Schwann cells are the main source of myelin sheath, and myelination is an important property of axons that plays a significant role in neuronal regeneration following nerve injury. Therefore, Schwann cells are important for the development and maintenance of the peripheral nerves. They significantly affect how peripheral nerves develop, work, and are maintained, which helps foster a supportive environment for regeneration. The ability of Schwann cells to proliferate and migrate to the site of injury plays a major role in the repair of peripheral nerve damage. Our in vitro study focused on the effect and mechanism of PE in RSC96 Schwann cells. In this study, a significant increase in the proliferation and migration of Schwann cells in the presence of 2 mg/ml PE was observed. Moreover, the expression of BDNF, NGF, and CDNF was also significantly upregulated on the 2nd and 4th days of 2 mg/ml PE treatment. These findings suggest that PE improves the survival and performance of Schwann cells. Modulation of various neurotrophic factors, including BDNF, NGF, and CDNF, may be the underlying mechanism of PE-induced neurotrophin production. Supplementary Fig. 1 shows that neurite formation by PE was significantly enhanced in SH-SY5Y cells. According to a recent bioinformatics study [35], angiogenesis and nerve regeneration are simultaneously activated in the early stages of response to nerve injury. At the early stage, 7 days post crush, we used the facial muscle for qPCR. VEGFA expression significantly increased in the PE-treated group (Supplementary Fig. 2).

Although further evaluations are needed, our results demonstrated the enhancing effects of PE in the crush injured facial nerve paralysis model based on behavioral, functional, and morphological analyses. PE may be considered as a topical therapeutic agent for treating traumatic facial nerve paralysis.

This work was supported by a National Research Foundation of Korea (NRF) grant funded by the Korean government (MSIT) (No. 2021R1A2C1014176).

This paper was presented as oral presentation in TERMIS-AP 2022 (Tissue Engineering and Regenerative Medicine International Society Asia-Pacific Chapter Conference) October 5-8,2022/ICC Jeju, South Korea.

Fig. 1. A crush injury induced in the main trunk of the facial nerve using a hemostat for 1 min.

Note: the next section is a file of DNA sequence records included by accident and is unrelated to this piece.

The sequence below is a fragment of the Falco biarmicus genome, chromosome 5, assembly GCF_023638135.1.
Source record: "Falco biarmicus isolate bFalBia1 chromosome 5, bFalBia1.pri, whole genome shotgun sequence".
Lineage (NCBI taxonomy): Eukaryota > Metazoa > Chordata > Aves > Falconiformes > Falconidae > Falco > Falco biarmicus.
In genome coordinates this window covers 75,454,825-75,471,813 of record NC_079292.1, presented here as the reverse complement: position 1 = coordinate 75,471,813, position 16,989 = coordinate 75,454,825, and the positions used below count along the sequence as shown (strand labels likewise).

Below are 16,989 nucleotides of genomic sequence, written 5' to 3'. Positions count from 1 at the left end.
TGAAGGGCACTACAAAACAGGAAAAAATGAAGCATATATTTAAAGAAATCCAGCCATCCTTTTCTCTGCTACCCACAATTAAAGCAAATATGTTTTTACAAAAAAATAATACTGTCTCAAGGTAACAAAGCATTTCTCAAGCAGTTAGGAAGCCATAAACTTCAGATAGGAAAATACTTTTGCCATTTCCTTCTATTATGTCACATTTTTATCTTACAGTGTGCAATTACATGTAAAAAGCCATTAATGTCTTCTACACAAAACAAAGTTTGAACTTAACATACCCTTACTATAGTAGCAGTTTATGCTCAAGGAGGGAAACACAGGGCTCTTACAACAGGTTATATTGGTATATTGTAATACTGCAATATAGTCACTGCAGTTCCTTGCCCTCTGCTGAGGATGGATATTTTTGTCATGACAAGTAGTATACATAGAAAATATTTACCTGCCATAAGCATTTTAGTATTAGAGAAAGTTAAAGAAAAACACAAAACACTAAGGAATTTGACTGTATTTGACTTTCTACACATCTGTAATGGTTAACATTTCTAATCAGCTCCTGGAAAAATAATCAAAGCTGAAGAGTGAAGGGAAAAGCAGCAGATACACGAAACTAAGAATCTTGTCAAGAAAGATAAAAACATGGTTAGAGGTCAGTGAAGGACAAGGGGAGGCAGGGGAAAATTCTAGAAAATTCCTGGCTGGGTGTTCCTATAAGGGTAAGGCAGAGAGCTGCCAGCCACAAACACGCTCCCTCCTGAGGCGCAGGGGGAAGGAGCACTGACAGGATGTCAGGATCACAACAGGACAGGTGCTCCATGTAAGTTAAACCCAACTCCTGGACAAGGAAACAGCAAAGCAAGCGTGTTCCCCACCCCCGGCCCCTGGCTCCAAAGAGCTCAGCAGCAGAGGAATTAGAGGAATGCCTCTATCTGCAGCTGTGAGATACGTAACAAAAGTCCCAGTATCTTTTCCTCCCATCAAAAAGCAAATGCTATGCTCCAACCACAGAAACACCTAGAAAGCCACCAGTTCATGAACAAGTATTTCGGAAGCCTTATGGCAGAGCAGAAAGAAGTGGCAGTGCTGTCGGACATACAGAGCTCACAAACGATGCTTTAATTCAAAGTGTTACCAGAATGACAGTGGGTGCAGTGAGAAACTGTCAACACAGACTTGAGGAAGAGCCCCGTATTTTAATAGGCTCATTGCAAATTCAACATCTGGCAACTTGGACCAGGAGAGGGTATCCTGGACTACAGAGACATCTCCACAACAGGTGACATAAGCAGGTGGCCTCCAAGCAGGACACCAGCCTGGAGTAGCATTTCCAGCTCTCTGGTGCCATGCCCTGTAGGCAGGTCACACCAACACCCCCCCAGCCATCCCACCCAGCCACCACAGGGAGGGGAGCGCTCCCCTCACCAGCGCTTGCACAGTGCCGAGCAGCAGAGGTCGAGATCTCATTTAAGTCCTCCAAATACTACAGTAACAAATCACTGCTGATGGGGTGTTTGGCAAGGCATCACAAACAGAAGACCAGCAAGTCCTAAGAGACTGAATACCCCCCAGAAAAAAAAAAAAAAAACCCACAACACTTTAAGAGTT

Fig. 2. Topical application of PBS-impregnated gelfoam (control group) and PE-impregnated gelfoam (study group). PBS, phosphate buffered saline; PE, placental extract.
Fig. 3. Measurement of action potential by direct stimulation of the facial nerve.
Fig. 4. Proliferation effect of placental extract in RSC96. The proliferation is significantly increased in the RSC96 cells treated with PE (0.5~4 mg/ml) (A; t-test, *p<0.05, mean±SD). The expression of PCNA is increased in RSC96 treated with PE (2 mg/ml) (B, C; t-test, *p<0.05, mean±SD).
Fig. 5. Migratory effect of placental extract in RSC96 (Schwann cell line) using the wound healing assay. PE treatment has significantly increased the relative wound closure rate (A and B; t-test, *p<0.05, mean±SD) compared to the control group. Migration-related protein extracellular signal-regulated kinase (ERK) levels measured using immunoblot analysis to confirm the effect at the molecular level. The expression of p-ERK is increased in RSC96 treated with 2 mg/ml of PE (C and D; t-test, *p<0.05, mean±SD). Thus, the results suggest that PE improved the migration of RSC96 cells.
Fig. 6. Quantitative polymerase chain reaction showing that PE increased BDNF, NGF, and CDNF gene expression compared to that in the control group (t-test, *p<0.05, mean±SD).
Fig. 7. The recovery of the vibrissa fibrillation in the placenta group is enhanced compared to that in the control group. Mann-Whitney test, *p<0.05. The Y axis represents the recovery rate (%). The recovery rate was calculated by the number of vibrissa fibrillation in the left (lesion side)/right side (normal side) (percent).
Fig. 8. The threshold of electrically stimulated action potential is statistically lower in the PE group compared to that in the PBS (control) group. The one-way analysis of variance was followed by the Tukey post hoc test using GraphPad Prism 8.0. *p=0.023, **p=0.0015.
Fig. 9. Crushed facial nerves treated with PE exhibit larger axons compared to the non-treated control group (H&E and neurofilament stained sections; solid arrows). The surrounding myelin sheaths are more distinct and thicker in the PE-treated group than those in the control group (Luxol Fast Blue and S-100 stained sections; arrows). The bars represent 5 μm.
Fig. 10. Crushed facial nerves treated with PE exhibit larger axons compared to the PBS treated control group (toluidine blue staining of semithin sections; solid arrows, A). The size of the axon in the PE-treated group is larger than those in the control group in the semithin section (A) and TEM (B). The bars represent 5 μm. The axon diameter and myelin thickness were measured using image J and are significantly larger in the PE group, detected using Mann-Whitney test. **p=0.0015 (axon diameter), **p=0.0087 (thickness of myelin sheath) (C).
Table. 1.

Primers used in the real-time polymerase chain reaction

GeneForward primer (5’→3’)Reverse primer (5’→3’)Acc. No.